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The latest Census figures show the United States now has 49.9 million uninsured, an increase of nearly 1 million over the preceding year. Both in terms of absolute numbers and the percentage of Americans without coverage, this is the highest figure recorded since the Bureau began asking questions about health insurance in its annual survey three decades ago. If fully implemented, the Affordable Care Act is expected to cut this number by more than half. But this is a pittance compared to the dramatic decline in the number of uninsured that occurred before the introduction of Medicare and Medicaid in 1966. This is not unlike the dramatic decline in the poverty rate that occurred before the nation officially declared a war on poverty in the 1960s.
Over 70 years, the uninsured rate has declined by more than 80 percent (figure 6.6). It is noteworthy to see just how much of this decline occurred before the government got heavily involved in providing coverage during the 1960s. In 1940, approximately nine of ten Americans lacked health insurance coverage. By 1960, this had fallen to 25 percent. There were at least 60 million fewer Americans without health insurance in 1960 compared to 1940 despite a population increase of nearly 50 million over that same period. This dramatic decline reflected the enormous expansion of employer-based health coverage fueled by the tax subsidy that began in 1943.
These numbers are approximations for the earliest decades. The nation did not start to seriously measure the extent of lack of coverage until the mid-1970s. Before that time, the only consistent annual data on coverage came from health insurance industry surveys that counted the number of individuals with various types of medical insurance policies (for example, hospital insurance). Thus, one could obtain an approximate count of the uninsured using assumptions about how much duplication there was between policies of various types and then subtracting this insured number from the total population. Today, the most widely quoted current numbers about the uninsured (such as this week’s report) come from the Current Population Survey (CPS), which did not start collecting a consistent measure of coverage until 1988. There are multiple surveys, each with various shortcomings, but the CPS has gradually improved over time so that it is less likely to over-count the number of uninsured than it was in the past. The point is that the numbers for 1990 forward are a more precise approximation of the truth than the numbers that precede it, although every effort has been made to convert these earlier figures into estimates of how many uninsured would have been counted had a CPS-like survey been conducted in those earlier years.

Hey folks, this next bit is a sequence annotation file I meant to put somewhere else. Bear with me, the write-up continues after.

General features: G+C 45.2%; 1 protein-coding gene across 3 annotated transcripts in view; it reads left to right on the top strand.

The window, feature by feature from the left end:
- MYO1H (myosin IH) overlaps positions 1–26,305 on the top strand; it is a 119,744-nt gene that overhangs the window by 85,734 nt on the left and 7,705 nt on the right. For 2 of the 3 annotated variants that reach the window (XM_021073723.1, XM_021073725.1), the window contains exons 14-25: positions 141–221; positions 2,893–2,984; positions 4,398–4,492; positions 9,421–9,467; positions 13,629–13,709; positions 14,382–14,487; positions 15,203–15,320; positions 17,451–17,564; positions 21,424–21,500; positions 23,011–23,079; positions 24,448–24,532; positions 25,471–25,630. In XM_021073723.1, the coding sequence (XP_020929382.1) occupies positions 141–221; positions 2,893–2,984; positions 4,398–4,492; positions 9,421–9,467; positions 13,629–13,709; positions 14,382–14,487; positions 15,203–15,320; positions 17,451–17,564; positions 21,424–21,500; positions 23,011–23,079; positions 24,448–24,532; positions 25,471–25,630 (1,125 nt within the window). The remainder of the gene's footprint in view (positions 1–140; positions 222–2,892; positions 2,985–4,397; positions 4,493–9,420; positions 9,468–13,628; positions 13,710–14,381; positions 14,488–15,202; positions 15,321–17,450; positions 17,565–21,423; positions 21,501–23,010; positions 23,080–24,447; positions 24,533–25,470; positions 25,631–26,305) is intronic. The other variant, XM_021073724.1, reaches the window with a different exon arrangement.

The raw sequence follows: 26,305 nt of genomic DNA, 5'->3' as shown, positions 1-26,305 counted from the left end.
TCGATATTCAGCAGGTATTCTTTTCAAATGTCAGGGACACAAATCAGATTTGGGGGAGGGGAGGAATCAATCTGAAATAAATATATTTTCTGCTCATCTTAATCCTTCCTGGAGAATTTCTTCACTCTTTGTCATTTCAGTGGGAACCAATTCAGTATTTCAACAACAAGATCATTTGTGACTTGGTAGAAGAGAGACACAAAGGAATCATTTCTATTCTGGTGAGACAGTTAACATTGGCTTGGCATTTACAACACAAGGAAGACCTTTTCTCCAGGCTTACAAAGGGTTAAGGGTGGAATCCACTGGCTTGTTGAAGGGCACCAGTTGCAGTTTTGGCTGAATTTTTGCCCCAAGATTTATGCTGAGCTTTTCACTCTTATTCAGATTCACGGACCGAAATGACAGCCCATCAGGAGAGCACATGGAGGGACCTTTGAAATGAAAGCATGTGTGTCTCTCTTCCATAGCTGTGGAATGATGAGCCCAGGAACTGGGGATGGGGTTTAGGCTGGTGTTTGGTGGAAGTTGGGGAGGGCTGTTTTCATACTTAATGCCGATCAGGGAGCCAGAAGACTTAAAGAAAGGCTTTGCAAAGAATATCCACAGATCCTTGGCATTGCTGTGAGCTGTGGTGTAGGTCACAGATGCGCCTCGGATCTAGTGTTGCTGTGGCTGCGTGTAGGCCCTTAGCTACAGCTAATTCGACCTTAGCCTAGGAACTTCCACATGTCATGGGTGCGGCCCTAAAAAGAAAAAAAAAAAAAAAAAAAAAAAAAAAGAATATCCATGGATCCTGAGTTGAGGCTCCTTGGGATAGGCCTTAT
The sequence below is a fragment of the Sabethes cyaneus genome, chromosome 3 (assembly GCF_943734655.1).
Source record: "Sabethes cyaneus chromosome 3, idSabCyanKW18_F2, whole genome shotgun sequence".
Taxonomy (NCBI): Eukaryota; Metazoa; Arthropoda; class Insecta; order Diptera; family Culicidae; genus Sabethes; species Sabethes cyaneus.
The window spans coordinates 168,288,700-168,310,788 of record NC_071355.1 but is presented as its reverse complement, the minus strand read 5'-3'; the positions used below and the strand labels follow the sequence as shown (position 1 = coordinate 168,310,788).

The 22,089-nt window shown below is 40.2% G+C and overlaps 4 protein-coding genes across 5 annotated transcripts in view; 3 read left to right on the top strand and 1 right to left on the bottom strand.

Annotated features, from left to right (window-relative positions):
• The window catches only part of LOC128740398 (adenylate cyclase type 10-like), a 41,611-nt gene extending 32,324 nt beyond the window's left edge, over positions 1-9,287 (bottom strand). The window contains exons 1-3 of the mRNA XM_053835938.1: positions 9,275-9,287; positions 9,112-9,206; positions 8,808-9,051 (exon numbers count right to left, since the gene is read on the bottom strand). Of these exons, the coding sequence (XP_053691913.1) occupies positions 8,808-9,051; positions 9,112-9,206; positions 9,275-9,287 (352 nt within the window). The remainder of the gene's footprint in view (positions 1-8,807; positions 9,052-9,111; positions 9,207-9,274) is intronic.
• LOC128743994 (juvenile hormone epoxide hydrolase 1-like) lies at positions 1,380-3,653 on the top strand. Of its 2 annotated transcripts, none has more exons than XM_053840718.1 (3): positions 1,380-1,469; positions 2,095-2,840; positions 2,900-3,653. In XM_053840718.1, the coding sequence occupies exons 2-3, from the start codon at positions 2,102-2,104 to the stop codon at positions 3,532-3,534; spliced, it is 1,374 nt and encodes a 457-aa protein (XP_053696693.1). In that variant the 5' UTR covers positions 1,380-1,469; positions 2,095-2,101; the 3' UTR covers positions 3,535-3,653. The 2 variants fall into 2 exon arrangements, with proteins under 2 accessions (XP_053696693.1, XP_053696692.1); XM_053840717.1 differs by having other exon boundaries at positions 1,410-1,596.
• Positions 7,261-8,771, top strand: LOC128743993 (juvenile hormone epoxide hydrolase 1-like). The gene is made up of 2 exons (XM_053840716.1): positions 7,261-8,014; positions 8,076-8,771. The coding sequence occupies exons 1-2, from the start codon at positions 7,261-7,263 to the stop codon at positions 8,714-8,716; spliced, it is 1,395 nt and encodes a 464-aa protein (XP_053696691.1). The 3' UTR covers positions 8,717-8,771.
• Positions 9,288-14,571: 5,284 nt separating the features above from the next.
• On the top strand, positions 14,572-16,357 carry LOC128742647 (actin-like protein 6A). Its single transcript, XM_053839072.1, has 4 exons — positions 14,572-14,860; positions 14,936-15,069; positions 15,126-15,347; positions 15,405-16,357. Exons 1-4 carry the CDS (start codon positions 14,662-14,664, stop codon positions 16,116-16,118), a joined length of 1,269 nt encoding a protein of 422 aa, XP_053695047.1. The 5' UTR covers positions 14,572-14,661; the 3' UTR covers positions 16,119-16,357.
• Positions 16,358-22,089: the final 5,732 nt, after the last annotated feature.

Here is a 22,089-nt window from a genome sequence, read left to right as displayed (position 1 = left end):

By 1970, the uninsured rate had fallen to less than 15 percent, reflecting continued expansion of employer-provided coverage and the introduction of Medicare and Medicaid. There is substantial evidence of “crowd-out” of private health coverage by both programs: that is, the programs cover individuals who otherwise would have had private insurance. For example, one-quarter of seniors had comprehensive health insurance even before Medicare was introduced. When Medicaid expanded coverage to children and pregnant women between 1987 and 1992, crowd-out accounted for nearly half of those who were newly enrolled through these eligibility expansions. Consequently, there is much less than a one-for-one reduction in the number of uninsured for each new beneficiary who is enrolled. Conversely, the entire decline in the uninsured rate through 1970 cannot be attributed to public coverage since private coverage also was expanding during this same period.
After 1970, the uninsured rate remained quite stable for decades. Thus, the slight increase between 1990 and 2010 is barely a blip from this much longer-term view. Official government projections of what is supposed to happen to the uninsured rate if health reform is fully implemented are included in the figure shown. There still is substantial uncertainty about how much of the Affordable Care Act (ACA) will ultimately be implemented. But the 2020 number is a useful reminder that the ACA did not intend, nor will it possibly achieve, universal coverage. Some 23 million uninsured Americans would still be uninsured that year, according to the latest projections by the Congressional Budget Office. By 2021, assuming ACA is fully in place, half of the decline in the number of uninsured would be attributable to expansions of Medicaid and the Children’s Health Insurance Program (CHIP). This is a marked contrast to prevailing patterns of coverage: that is, in 2010, there were four people covered by private insurance for every person covered through Medicaid/CHIP. In short, notwithstanding the many severe limitations of Medicaid, the ACA would move the system in the direction of much heavier reliance on that program to cover those who cannot afford their own health insurance coverage. Moreover, the decline in the rate of being uninsured will be much more modest over the next decade than during the remarkable expansion of private coverage in the 1940s and 1950s. We can only imagine what might have happened had the designers of ACA been more willing to contemplate greater reliance on the expansion of private, rather than public health insurance.
Christopher J. Conover is a research scholar at Duke University’s Center for Health Policy and Inequalities Research and an adjunct scholar at AEI. The charts shown are from his new book American Health Economy Illustrated, to be released in January 2012 by AEI Press. See PowerPoint version of Figure 6.6 and Excel spreadsheet on health insurance coverage from 1940-2020 for data, sources, and methods.
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